Bizarre testimony including insults, profanity and accusations in Princeton court

Two Princeton men came to verbal blows Thursday in circuit court, employing insults, name calling and profanity during a peace bond hearing.

Accusations stacked up and ran the gamut from drug selling to violence, and even the suggestion that one man shot himself in the head to avoid being interviewed by police in connection with a long-ago homicide, and that the RCMP are involved in a conspiracy to not bring charges.

Paul Nicholas was charged with causing fear of injury in another person, Ronald Stevens.

The two have a documented history in Princeton and have previously been required through peace bond to have no contact.

The court heard that in January of this year Nicholas and Stevens fell into an altercation on Vermilion Avenue.

Stevens testified that Nicholas swore to kill him and accused him of selling Fentanyl laced drugs to his longtime partner, who died in December 2018.

“He screamed that I sold the Fentanyl to his girlfriend who [overdosed] and that I was a drug dealer and basically that he was going to kill me,” said Stevens, while being questioned by Crown Attorney Andrew Vandersluys.

Stevens admitted to the court he sold drugs to the woman twice in the past, but did not sell her drugs before she died.

“I didn’t kill your wife this time,” he said to Nicholas – who was acting as his own lawyer – under cross examination.

Nicholas later testified his partner did not die of an overdose.

When Vandersluys asked Stevens if he was fearful of Nicholas he responded: “I’m afraid he’s going to jump me at any time. But am I afraid of him as a man? No.”

Nicholas said Stevens has no cause to be afraid of him, and said that his adversary once showed up at his house with a knife.

He accused Stevens of shooting himself in the head at one point to avoid involvement in a local homicide investigation.

“He put a bullet in his own head and he says he’s afraid of me.”

Nicholas also claimed police would not recommend charges against Stevens because they are conspiring against him.

Judge Gregory Koturbash ruled that, by his own statements, Stevens indicated he was not fearful Nicholas and the charge was stayed.

Addressing Nicholas he said: “You have been put on notice that he does not want to have any contact with you….If you talk things can get misconstrued. Stay away from him.”

To report a typo, email:
publisher@similkameenspotlight.com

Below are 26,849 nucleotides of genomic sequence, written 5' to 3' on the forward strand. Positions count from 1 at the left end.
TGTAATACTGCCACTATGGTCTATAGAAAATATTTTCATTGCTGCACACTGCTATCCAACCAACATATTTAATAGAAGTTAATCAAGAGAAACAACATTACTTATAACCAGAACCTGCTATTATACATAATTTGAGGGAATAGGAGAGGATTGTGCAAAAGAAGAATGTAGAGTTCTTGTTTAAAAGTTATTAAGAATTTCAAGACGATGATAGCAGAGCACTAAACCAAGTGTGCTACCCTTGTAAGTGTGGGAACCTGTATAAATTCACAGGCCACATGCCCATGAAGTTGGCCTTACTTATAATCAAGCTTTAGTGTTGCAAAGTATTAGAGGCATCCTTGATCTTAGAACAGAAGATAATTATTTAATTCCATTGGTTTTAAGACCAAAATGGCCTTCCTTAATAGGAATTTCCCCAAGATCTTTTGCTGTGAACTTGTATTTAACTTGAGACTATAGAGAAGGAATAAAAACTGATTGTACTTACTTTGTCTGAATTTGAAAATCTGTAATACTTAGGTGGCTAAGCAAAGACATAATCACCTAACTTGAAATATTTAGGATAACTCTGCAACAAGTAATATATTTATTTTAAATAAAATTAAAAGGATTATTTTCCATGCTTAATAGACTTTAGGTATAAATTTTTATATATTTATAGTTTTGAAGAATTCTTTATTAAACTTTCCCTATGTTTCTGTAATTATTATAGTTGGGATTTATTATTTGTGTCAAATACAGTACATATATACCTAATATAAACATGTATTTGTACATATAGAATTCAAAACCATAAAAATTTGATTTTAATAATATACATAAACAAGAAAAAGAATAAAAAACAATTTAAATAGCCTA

.



andrea.demeer@similkameenspotlight.com

Like us on Facebook and follow us on Twitter.

Just Posted

Word on the Street: Festivalgoers at the 27th annual Salmon Arm Roots and Blues

The Observer asked: Where are you from and what brought you to the festival?

New Penticton/Kelowna transit route ready to roll out

Route 70 Penticton/Kelowna will provide a direct trip to Kelowna from Penticton and Summerland

The Offspring and Sum41 ready to rock Penticton

The Offspring and Sum 41 will stop in Penticton to the South Okanagan Events Centre

Motorcyclist involved in Westside Road crash

Air ambulance assists while motorists face lengthy delays

Summerland cannabis shop receives approval in principle

Inspection now required before Green Gaia may sell cannabis

VIDEO: Could we BE any more excited? ‘Friends’ fans go crazy for merch

Movie theatres will show select episodes to mark the NBC series’ 25th anniversary

Penticton man sentenced in non-fatal 2017 shooting

Elkena Michael Knauff sentenced to seven and a half months in jail

Bodies of two missing Surrey men found near Ashcroft

Ryan Provencher and Richard Scurr have been missing since July 17

Pregnant teachers fight to change WorkSafeBC compensation rules

Agency does not recognize risk to unborn babies when mother catches illness from work

Kamloops RCMP locate and arrest man who fled from police

The 22-year-old male was wanted in relation to a domestic violence investigation

Five hedgehogs quickly adopted after being left at BC SPCA

Lucky new owners picked up their pets from Maple Ridge branch on Aug. 20

EDITORIAL: The best or the least worst

Negative messaging abandons the quest for the best and instead asks voters to choose the least worst

Most Read